Ingredients are given in American and metric systems; directions are paragraphed with the first word of each paragraph in capital letters.
Shaded paragraphs for many recipes include hints and tips such as cleaning leeks, toasting nuts, cubing a whole butternut squash, slivering basil, making vanilla sugar and more.
Check out your local bookstore or synagogue gift shop to make sure they have The New Passover Menu–whether you are making a seder and many Passover meals at home or going to someone for seder or during Passover week.
This is definitely the book to buy for yourself and as gifts. No creative kosher cook should be without one.
[Note: numbered  instructions are from reviewer not in original cookbook.]
                    Smothered Chicken with Wine and Herbs
                                        10 servings
1/2 – 1 cup potato starch or matzoh meal
1/4 cup extra virgin olive oil plus 2 T.
2 large whole chickens cut into 8 pieces
salt and black pepper
2 large onions, chopped into 1/2-inch pieces
3 ribs celery, cut into 1/3-inch pieces
4 large peeled carrots cut into 1/3-inch cubes
5 roughly chopped garlic cloves
6 fresh sage leaves
6 fresh basil leaves
1/2 cup white wine
leaves of 6 sprigs thyme or 1 t. dried
1, Preheat oven to 375 degrees F.  Place potato starch in a shallow bowl.
2. Heat oil over high heat in a large saucepan with 2-inch sides.
3. Sprinkle chicken pieces with salt and pepper, then dip into
potato starch to coat, shaking off the excess. Cook in batches until
golden brown, about 4 minutes per side. Place browned pieces in
a large roasting pan, skin side up.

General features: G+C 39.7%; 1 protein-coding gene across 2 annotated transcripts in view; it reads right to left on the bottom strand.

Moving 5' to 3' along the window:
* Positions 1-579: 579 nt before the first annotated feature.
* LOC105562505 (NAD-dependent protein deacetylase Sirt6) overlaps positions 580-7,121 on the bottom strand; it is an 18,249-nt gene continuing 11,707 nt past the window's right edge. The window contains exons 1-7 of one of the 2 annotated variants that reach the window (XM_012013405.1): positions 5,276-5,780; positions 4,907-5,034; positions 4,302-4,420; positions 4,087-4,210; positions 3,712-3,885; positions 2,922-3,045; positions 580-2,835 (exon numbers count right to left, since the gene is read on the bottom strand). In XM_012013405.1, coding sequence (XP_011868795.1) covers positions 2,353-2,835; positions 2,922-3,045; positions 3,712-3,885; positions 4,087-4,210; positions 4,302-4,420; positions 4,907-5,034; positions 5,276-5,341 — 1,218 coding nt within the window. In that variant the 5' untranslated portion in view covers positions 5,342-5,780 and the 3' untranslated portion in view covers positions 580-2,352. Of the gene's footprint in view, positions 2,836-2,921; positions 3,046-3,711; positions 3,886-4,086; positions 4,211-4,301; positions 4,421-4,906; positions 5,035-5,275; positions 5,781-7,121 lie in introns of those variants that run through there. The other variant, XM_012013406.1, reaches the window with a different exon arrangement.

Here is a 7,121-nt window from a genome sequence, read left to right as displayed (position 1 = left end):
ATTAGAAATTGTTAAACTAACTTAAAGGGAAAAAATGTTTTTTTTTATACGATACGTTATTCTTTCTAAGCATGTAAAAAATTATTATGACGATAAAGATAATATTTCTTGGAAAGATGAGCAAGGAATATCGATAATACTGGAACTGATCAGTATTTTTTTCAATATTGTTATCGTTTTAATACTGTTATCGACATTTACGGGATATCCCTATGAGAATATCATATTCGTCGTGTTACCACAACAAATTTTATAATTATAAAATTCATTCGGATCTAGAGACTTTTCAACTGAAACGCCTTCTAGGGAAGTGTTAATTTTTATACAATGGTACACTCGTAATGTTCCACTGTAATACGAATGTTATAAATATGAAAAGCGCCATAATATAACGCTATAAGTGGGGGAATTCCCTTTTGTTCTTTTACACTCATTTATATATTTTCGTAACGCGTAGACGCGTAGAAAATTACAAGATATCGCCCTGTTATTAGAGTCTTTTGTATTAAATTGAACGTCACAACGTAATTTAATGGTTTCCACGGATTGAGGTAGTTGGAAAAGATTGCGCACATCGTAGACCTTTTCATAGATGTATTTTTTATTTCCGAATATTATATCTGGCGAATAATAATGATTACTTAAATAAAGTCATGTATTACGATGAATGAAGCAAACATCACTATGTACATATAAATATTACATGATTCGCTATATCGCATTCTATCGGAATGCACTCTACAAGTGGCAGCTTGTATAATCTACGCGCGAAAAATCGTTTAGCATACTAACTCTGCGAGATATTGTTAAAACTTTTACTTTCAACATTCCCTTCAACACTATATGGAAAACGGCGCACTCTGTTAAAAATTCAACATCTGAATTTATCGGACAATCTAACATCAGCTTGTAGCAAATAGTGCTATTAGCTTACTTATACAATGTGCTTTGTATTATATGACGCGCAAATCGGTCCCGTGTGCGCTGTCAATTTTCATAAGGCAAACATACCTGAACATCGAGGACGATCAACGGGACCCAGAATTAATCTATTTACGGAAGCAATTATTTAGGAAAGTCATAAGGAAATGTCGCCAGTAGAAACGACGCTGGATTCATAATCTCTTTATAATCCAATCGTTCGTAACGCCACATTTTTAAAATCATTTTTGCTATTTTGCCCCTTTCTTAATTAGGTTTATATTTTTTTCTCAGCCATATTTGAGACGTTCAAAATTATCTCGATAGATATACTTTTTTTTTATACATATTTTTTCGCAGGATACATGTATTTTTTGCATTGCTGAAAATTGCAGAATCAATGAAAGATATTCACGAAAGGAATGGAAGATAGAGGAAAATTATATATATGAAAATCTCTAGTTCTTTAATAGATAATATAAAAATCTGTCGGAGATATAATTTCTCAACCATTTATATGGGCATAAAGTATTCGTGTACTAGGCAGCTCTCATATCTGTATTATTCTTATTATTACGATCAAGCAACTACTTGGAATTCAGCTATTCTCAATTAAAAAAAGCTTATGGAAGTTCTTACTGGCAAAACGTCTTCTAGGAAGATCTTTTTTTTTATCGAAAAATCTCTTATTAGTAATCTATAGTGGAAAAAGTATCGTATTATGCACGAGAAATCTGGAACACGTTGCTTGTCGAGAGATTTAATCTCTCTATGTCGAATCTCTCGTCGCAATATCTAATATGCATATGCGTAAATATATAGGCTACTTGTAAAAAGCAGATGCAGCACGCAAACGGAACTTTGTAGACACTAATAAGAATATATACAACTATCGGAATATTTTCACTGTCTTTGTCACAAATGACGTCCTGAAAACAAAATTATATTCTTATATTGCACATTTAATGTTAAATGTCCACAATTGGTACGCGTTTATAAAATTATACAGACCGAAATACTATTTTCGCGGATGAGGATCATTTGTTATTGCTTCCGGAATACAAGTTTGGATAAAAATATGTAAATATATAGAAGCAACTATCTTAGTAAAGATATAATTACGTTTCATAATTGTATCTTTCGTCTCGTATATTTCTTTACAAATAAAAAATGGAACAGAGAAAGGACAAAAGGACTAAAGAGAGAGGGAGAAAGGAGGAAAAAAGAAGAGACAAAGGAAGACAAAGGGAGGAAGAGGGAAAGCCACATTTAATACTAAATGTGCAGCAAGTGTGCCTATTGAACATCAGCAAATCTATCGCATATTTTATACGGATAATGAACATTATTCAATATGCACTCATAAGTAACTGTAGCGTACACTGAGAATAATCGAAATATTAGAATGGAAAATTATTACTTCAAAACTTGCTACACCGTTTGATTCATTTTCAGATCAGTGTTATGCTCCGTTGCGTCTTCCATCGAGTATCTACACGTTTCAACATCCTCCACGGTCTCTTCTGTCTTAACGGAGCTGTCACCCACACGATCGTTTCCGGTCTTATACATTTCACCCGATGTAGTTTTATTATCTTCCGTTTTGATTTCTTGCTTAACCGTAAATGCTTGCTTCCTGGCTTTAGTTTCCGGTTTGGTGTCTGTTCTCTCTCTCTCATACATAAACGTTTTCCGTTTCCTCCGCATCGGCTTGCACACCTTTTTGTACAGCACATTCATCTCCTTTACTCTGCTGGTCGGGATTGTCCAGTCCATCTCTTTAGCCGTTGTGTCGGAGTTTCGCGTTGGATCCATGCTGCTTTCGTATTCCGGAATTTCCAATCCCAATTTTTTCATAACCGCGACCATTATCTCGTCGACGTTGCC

4. Add chopped onions, celery and carrots to the saucepan and 
cook 5 minutes, scraping the bottom of the pan to loosen any
chicken fat or pieces and mix in. If the pan looks dry, add
another 1 or 2 T. oil. Add garlic and cook for 2 minutes.
5.Chop sage and basil into small pieces.
6. Add wine to pan and cook until wine is almost evaporated.
Add salt and pepper.
7. Pour cooked vegetables over chicken pieces. sprinkle with sage,
basil and thyme. Cover in roasting pan and bake 1 hour. Uncover
and bake another 10 minutes. Spoon into a serving bowl with
vegetables on top of chicken pieces.
                               
                            Orange Tea Cake Cupcakes
                                        gebrokts, nut free
                                                   14 cupcakes
1/3 cup boiling water
1 black tea bag
1 cup sugar plus 1 t. for tea
4 large separated eggs
1 1/4 t. orange zest
2 T. fresh orange juice
1/3 cup matzoh cake meal
1/3 cup potato starch
dash salt
Icing
1/2 cup confectioners’ sugar
4 t. tea
1. preheat oven to 375 degrees F. Place paper liners in
muffin tins.
2. Measure water into mixing bowl. Add tea bag and
1 t. sugar and let steep 5 minutes.
3. In large bowl, beat egg yolks, 3 T. tea (reserving rest),
egg yolks, orange  zest and juice and sugar with electric mixer
on low speed.
4. Add cake meal and potato starch and continue until
combined.
5. In a separate bowl, beat the egg whites and salt on high
speed until stiff peaks form. Using a silicone spatula,
gentle fold the whites into the bowl with egg yolk mixture
and then fill the muffin cups three-quarters full with the
batter.
6. Bake for 25 minutes or until a toothpick inserted into
the center of a cupcakes comes out clean. Remove the
cupcakes from the pan and let cool while you make the
icing.
7. Place confectioners’ sugar in a small bowl. Add 4 t.
tea and whisk until you have a thick icing. Scoop up
icing with a teaspoon measuring spoon and place in
the center of each cupcake.
Garnish with additional orange zest if desired.